How To Tell If Your Pool Is Gunite (6 Signs)

With the real estate industry running red-hot, getting all the vital information on a property before closing can be difficult. One tidbit of information that might fall through the cracks is the material used to construct an in-ground swimming pool. So how do you tell if your swimming pool is made of gunite or fiberglass?

Here are six signs that your pool is made of gunite:

  1. The previous owners tell you it’s gunite.
  2. The pool construction permits say it’s gunite.
  3. The pool is on expensive property.
  4. The pool is 16 ft (5 m) or less wide.
  5. The pool is made of a hard, rock-like substance.
  6. The pool is a stable and durable structure.

This article will explain how to tell if your pool is made of gunite.

Gunite is a concrete like substance used to make pools

1. The Previous Owners Tell You It’s Gunite

If you aren’t sure what your swimming pool is made of, the first thing you should do is ask the person or party who sold you the property. 

Depending on the property’s age and pool, the previous owner or real estate agency that handled the sale should know how the pool was built or at least be able to contact someone who does. Another possible source of information is the local housing association if there is one.

Most legitimately purchased houses come with hundreds of pages of documentation, including but not limited to blueprints, loan applications and documents, tax records, wiring diagrams, deeds, and relevant permits. As a result, it may take a considerable amount of reading. Still, the records with the house should have everything you need to know about the swimming pool.

Another way to determine how your pool was built is to ask a local pool contractor to inspect it. Again, there’s a fair chance you’ll find the actual contractor who built it. If not, they’ll be able to figure it out for you at a nominal cost.

If those people or parties do not have the necessary information, you can try asking the neighbors. Depending on the property’s age and housing development, some neighbors may have been there when the pool was constructed. If they don’t know the specifics, they may at least give you information with valuable clues. 

2. The Pool Construction Permits Say It’s Gunite

In America and every other developed country, bureaucracy is nearly ubiquitous. The government wants to know everything homeowners do to ensure it’s done safely. A swimming pool construction permit is one of the many permits a homeowner may have to acquire.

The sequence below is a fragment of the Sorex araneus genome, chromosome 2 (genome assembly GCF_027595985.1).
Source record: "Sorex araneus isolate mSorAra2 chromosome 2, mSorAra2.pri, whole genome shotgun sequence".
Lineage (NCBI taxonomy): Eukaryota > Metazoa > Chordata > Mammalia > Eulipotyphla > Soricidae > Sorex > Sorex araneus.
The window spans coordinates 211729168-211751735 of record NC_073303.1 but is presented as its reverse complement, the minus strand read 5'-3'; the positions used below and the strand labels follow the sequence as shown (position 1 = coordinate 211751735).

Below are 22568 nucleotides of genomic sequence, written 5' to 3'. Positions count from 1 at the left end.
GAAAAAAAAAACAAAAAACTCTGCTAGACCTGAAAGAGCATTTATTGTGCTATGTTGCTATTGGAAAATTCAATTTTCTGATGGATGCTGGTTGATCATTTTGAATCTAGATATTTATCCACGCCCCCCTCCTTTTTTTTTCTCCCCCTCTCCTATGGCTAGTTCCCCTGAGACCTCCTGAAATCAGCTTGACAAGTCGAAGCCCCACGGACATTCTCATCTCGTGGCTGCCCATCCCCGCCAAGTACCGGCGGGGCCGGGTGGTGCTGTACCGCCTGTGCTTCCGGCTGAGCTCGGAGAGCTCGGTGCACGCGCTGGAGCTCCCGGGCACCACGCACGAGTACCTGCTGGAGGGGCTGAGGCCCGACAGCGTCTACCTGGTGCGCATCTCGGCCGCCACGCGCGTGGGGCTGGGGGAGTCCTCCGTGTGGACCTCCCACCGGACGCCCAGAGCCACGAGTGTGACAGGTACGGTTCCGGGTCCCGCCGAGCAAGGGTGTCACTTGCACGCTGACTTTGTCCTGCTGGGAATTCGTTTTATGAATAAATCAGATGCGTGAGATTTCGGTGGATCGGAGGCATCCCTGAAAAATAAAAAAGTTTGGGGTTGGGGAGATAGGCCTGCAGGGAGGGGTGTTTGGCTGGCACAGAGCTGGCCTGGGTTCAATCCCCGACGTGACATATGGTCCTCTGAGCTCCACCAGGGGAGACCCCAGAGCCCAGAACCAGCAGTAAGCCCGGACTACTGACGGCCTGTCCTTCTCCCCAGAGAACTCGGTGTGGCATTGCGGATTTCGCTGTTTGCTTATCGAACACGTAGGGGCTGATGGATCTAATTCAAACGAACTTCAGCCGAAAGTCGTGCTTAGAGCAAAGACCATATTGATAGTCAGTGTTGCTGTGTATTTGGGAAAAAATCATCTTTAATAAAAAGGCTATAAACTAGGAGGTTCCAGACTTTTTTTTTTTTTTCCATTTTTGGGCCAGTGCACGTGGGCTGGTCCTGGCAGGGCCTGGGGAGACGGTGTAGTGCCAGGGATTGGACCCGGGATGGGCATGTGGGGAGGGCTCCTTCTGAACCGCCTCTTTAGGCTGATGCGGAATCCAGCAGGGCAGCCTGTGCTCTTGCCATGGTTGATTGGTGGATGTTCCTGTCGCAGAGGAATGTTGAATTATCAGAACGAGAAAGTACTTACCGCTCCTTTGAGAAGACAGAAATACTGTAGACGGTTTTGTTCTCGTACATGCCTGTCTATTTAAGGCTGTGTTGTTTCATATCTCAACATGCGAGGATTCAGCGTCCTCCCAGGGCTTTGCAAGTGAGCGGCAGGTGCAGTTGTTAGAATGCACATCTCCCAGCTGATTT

Depending on your municipality’s ordinances, the pool construction permit might require homeowners to specify the method of construction they intend to use. This information will be listed on the permit held by the local municipality. 

Suppose your area does not require that the construction method be specified. In that case, the information you seek can still be found in the local records office. While both gunite and fiberglass pool construction require zoning and HOA permissions, excavation permits, fences and fence permits, and security inspections, gunite pools require additional permits to use the gunite. 

In most American and Canadian municipalities, these permits should be digitally stored as paper hardcopies. The electronic copies may be available over the internet.

3. The Pool Is on Expensive Property

Swimming pools, in general, are expensive. According to HomeGuide, a basic fiberglass swimming pool starts at around $28,000 and can cost up to $50,000. Gunite and shotcrete pools are even more expensive, starting at around $80,000.

Suppose you are looking at an upscale property with a swimming pool of unknown construction. In that case, it will probably be gunite or shotcrete pool. You won’t see an above-ground or in-ground fiberglass pool in the backyard of a McMansion.

4. The Pool Is 16 Ft (5 m) or Less Wide

Now we turn to examine the actual pool itself. You can determine a lot about a swimming pool by looking at its size and shape.

There are two types of materials used in modern swimming pools: fiberglass and concrete (gunite and shotcrete). Fiberglass swimming pools are prefabricated in a factory and shipped to the installation site, while concrete pools are built on site. 

Transporting a fiberglass swimming pool from the factory to the buyer’s backyard severely limits its size. Specifically, they need to fit on the back of a flatbed truck or trailer. Under federal transport regulations, the maximum width of an object able to be carried on a flatbed truck is 16 ft (4.88 m).